It was Maria who commissioned the memorial tablet to her parents Nicholas and Katherine, its inscription paying a warm tribute to “the best of Fathers and Mothers.” Maria requested to be buried in her parents’ grave after her own death.
It was Maria who also commissioned the last of the major memorials in the chapel, to the superbly-named Peregrine Widdrington. Peregrine and his brother William were cousins of the Shireburns (they were relations of Sir Nicholas’ wife Catherine), and were also staunch supporters of the Jacobite cause. Peregrine and William were captured in 1715, following the Battle of Preston where the Jacobite forces had been defeated. William Widdrington was sentenced to death after being convicted high treason for his part in the Jacobite uprising, but this sentence was later commuted. William was stripped of his peerage and estates. Peregrine was also imprisoned and, according to the epitaph on his monument, “lost his Fortune with his Health by a long confinement in Prison.” It is believed that Peregrine and Maria Shireburn may have married in secret some time after the death of Thomas Howard in 1732. The warmth evident in his epitaph, which may have been written by Maria herself, points to a genuine affection between the two: he is described as being “so amiable a disposition and so ingaging that he was Belov’d and esteem’d by all who had the honour and happiness of his Acquaintance.”
Maria Shireburn died in 1754, and as she had no children of her own, the Shireburn estate passed to the descendants of her father’s sister, the Weld family. It was the Welds who offered Stonyhurst to the Jesuit order for their school when they were forced to leave their previous home in Liège. While based in continental Europe the school had provided an education for English Catholic boys who were at that time unable to receive a Catholic education in their own country. Thomas Weld, who donated Stonyhurst to the Jesuits, had been a pupil at this school when he was growing up. The school is still in existence today.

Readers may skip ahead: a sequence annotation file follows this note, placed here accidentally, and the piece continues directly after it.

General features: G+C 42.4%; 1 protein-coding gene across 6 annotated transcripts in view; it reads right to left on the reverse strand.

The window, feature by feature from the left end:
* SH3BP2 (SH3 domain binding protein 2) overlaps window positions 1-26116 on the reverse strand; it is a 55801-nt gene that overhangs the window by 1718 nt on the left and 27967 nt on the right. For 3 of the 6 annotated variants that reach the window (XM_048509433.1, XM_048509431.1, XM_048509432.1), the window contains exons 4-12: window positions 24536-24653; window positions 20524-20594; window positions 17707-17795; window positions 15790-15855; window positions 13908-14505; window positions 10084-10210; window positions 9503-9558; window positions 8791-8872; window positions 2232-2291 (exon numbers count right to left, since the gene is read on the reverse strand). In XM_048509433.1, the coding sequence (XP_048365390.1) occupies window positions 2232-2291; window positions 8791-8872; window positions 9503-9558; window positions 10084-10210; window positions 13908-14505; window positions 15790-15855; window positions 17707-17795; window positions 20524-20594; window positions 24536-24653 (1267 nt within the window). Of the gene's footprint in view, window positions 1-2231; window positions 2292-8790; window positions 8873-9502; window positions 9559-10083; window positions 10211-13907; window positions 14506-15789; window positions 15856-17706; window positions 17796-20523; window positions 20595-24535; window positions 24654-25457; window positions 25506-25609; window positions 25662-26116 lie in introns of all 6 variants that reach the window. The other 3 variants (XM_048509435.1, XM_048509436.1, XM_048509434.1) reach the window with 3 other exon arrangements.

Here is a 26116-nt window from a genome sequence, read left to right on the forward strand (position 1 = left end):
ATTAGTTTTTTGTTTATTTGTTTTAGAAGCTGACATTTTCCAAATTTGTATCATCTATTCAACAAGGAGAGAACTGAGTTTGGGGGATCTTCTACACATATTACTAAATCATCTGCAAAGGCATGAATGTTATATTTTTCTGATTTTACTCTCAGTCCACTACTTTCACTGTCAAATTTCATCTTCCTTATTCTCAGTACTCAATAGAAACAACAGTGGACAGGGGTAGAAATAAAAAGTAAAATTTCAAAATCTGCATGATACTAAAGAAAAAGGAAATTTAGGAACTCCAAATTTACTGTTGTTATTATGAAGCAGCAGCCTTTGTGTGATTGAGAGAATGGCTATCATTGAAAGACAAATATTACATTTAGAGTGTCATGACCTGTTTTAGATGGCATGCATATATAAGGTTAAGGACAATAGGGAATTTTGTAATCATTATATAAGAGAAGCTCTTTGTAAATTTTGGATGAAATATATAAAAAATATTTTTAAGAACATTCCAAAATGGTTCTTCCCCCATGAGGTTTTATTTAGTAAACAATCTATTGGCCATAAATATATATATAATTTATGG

Although the Shireburn name died out, along with the Baronetcy, when Sir Nicholas Shireburn died in 1717, the name is still a familiar one to present-day residents of the Ribble Valley. The almshouses in Hurst Green, first set up by one of the numerous Richard Shireburns, are not original 17th Century buildings, but still retain their original purpose. Also in Hurst Green is the Shireburn Arms pub, an establishment most famously frequented by Lord of the Rings author JRR Tolkien when he came to visit one of his sons, who worked at Stonyhurst College.
The Shireburn chapel at All Hallows offers the visitor a wonderful glimpse into several generations of a single family: their faith, their politics, their achievements, their relatives, and their sorrows. To see so many funerary monuments of such a high quality is always a real treat, but the detailed epitaphs left behind by the Shireburns add an extra richness to the chapel and the many stories that it preserves.
References and further reading
Church of All Hallows – List Entry, Historic England
Cross 15 metres south of chancel, Church of All Hallows – List Entry, Historic England
Churchyard Calvary Cross, Great Mitton, Lancashire, The Journal of Antiquities, 6th July 2017
Matthew Byrne – Great Churches of the Northwest, Frances Lincoln, 2008
Peter J Hills – “The Widdringtons: two Yorkshire Memorials to two Northumbrian Jacobite Brothers,” The Fifteen: Journal of the Northumbrian Jacobite Society, No 9, February 2009
SHERBORN, Sir Richard, History of Parliament Online